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View Full Version : An interesting read about the E-M1


Phill D
5th November 2013, 09:33 PM
I enjoyed reading this what do you all think?

http://www.imaging-resource.com/news/2013/10/24/qa-with-olympus-president-haruo-ogawa-and-planning-manager-eiji-shirota-as?utm_source=newsletter&utm_medium=email&utm_campaign=2013-11-01

brian1208
5th November 2013, 10:17 PM
very interesting and for a Japanese engineer I thought that Eiji Shirota was very direct and positive (having spent more than 10 years in the past working with and training some it was very refreshing and showed how much confidence he has in what they are doing with the focusing system in particular)

this comparing contrast auto focus and phase detection auto focus with a separate sensor, the phase detection is inferior in terms of accuracy. However, with on-chip phase detection, that inferiority will go away. Itís better in terms of accuracy compared to this conventional way

and this

DE: So with the on-chip PD, you are able to vary that separation depending on the aperture. So with a very large aperture, you can use a large separation?
Shirota: This on-chip phase detection doesnít have any disadvantage from a wider aperture or brighter lens. Regardless of whether the lens is brighter or dimmer, that has no relation.
DE: So the separation is constant regardless of the lens aperture?
Shirota: Thatís true

in particular I found most interesting as its conventional wisdom from the DSLR technology that faster lenses focus quicker and more accurately, which, I think, he says is not the case with their system?

OM USer
6th November 2013, 10:21 AM
Thanks for the link.


DE: One of the characteristics of phase detect autofocus is the base line, the separation between the two sets of sensors. With a conventional separate phase detect sensor, you have a fixed baseline. With PD on the imaging sensor, that restriction should go away . On the M1, when you have a very wide aperture lens, can any of the AF locations have a longer baseline?
Shirota: For on-chip phase detection, the separation distance issue has been overcome.


They lost me here. Can we have that in english please?

jmunkki
6th November 2013, 12:22 PM
On the E-M1, there's just one sensor, so the focus sensing and imaging are at the exact same distance from the lens. On an SLR, the focusing is usually done when the mirror is reflecting into the viewfinder and some of that light is split and used for the autofocus sensor. These complications make it challenging to have the autofocus sensor at the exact same distance (and angle) as the imaging sensor, resulting in focusing offsets. The lens might be correctly focused for the focusing sensor, but not for the imaging sensor.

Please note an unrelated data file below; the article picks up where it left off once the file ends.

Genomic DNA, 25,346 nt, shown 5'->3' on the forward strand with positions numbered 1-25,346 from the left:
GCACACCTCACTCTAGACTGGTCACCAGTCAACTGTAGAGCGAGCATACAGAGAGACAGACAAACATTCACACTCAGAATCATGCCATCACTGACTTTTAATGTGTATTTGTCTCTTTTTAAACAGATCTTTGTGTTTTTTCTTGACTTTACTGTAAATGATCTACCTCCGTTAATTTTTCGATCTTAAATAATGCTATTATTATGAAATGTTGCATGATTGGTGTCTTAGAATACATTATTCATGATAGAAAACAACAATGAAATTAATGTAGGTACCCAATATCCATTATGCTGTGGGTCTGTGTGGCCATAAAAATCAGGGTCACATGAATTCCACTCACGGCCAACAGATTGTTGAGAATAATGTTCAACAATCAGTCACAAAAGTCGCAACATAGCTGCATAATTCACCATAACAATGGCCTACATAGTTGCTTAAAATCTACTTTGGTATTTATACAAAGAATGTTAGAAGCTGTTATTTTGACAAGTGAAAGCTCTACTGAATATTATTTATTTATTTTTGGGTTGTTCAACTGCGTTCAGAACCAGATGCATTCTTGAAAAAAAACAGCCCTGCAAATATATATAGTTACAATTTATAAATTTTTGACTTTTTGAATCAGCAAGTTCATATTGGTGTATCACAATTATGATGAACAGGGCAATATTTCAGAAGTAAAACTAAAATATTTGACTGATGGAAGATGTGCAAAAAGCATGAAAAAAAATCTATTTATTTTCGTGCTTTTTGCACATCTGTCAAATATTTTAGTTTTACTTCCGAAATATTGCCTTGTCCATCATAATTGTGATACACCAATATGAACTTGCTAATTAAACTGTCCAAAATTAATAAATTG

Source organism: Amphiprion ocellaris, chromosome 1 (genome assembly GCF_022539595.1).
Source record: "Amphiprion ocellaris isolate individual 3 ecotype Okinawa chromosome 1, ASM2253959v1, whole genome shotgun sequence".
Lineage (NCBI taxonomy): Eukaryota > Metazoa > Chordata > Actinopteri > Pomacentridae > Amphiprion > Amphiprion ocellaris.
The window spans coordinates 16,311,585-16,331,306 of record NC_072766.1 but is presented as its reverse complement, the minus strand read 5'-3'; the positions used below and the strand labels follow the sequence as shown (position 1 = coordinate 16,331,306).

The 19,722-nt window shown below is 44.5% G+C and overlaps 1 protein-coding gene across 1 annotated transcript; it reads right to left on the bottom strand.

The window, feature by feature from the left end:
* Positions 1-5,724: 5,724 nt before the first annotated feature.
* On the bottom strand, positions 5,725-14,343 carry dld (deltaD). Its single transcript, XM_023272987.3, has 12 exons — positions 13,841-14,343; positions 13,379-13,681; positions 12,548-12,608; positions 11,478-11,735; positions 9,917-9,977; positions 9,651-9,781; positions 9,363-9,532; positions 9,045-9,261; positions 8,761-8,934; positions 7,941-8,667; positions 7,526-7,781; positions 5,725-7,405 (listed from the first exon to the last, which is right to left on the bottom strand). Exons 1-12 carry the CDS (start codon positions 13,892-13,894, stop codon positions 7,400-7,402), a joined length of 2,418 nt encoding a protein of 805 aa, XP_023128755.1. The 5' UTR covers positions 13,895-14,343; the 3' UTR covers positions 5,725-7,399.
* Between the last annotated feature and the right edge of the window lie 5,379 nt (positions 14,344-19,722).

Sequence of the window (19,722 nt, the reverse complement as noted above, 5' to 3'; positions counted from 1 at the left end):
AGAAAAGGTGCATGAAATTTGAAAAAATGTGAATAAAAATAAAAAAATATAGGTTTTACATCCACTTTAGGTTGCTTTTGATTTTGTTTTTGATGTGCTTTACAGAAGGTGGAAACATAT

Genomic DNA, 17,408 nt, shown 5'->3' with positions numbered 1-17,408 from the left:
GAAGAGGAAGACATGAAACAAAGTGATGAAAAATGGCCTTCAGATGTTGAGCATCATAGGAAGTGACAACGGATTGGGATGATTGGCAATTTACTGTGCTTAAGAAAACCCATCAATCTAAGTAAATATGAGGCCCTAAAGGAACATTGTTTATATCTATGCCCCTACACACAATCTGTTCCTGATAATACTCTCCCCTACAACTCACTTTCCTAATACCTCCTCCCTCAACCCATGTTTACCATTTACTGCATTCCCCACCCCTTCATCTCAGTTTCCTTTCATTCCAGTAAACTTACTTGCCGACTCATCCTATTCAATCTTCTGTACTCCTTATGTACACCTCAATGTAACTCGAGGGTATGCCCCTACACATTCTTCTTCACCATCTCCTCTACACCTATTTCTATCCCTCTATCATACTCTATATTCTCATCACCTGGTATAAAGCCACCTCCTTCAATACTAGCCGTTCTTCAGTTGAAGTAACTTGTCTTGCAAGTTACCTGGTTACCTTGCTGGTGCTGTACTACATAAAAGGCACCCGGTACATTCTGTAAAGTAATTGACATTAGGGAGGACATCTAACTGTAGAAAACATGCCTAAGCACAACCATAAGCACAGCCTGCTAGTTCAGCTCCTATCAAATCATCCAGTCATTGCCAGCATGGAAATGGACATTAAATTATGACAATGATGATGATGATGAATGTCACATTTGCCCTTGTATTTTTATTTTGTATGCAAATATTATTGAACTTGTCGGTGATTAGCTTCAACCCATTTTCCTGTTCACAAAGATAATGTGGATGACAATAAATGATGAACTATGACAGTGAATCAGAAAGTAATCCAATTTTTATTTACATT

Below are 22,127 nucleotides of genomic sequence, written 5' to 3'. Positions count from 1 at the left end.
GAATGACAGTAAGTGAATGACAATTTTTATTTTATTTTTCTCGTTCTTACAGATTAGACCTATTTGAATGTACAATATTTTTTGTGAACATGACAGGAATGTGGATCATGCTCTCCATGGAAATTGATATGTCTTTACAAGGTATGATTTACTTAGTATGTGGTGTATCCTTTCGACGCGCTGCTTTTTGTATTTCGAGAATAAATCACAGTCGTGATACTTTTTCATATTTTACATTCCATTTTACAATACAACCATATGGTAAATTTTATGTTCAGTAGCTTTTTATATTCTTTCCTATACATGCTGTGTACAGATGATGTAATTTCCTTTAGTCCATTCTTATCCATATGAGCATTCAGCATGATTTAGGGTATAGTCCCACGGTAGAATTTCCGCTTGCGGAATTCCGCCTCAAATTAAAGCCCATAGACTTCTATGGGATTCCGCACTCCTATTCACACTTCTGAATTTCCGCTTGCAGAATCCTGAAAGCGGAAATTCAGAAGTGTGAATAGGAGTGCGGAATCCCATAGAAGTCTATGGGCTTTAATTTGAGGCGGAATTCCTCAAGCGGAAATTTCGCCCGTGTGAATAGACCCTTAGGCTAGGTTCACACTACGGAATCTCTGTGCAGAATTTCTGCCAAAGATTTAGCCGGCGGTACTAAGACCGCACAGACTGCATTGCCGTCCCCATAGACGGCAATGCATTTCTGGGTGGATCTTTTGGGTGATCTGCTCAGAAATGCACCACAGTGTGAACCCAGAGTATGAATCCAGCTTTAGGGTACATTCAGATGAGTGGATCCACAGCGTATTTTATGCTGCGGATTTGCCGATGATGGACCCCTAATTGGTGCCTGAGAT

OM USer
6th November 2013, 12:48 PM
On the E-M1, there's just one sensor, so the focus sensing and imaging are at the exact same distance from the lens. On an SLR, the focusing is usually done when the mirror is reflecting into the viewfinder and some of that light is split and used for the autofocus sensor. These complications make it challenging to have the autofocus sensor at the exact same distance (and angle) as the imaging sensor, resulting in focusing offsets. The lens might be correctly focused for the focusing sensor, but not for the imaging sensor.

Thanks for responding. I knew this but didn't realise this is what they were talking about because of this bit:

On the M1, when you have a very wide aperture lens, can any of the AF locations have a longer baseline?
Shirota: For on-chip phase detection, the separation distance issue has been overcome.

You get a longer optical path if you are measuring the light from the edge of the lens to the PD sensor (either seperate or on the imaging sensor) than you do from nearer to the centre of the lens, the longer the optical path the easier it is to detect a phase difference, so a wide aperture lens can help. The "seperation distance" in the answer is surely, as you say, referring to the imaging sensor to lens distance and phase detect sensor to lens distance being the same when using imaging sensor PD. This is either not answering the question, or me not understanding the question. Both are possible.

Ian
6th November 2013, 05:58 PM
very interesting and for a Japanese engineer I thought that Eiji Shirota was very direct and positive (having spent more than 10 years in the past working with and training some it was very refreshing and showed how much confidence he has in what they are doing with the focusing system in particular)

this

and this



in particular I found most interesting as its conventional wisdom from the DSLR technology that faster lenses focus quicker and more accurately, which, I think, he says is not the case with their system?

I met Shirota san in Tokyo back in August along with several of his colleagues. Interviews to be published soon on FTU!

Ian

Ulfric M Douglas
6th November 2013, 07:30 PM
They lost me here. Can we have that in english please?

The questions on aperture regarding base-line PD-AF are the dumb bits : the answers are clear.
Ignore the question, understand the answer.
He is answering NO, but he is Japanese : therefore cannot say no.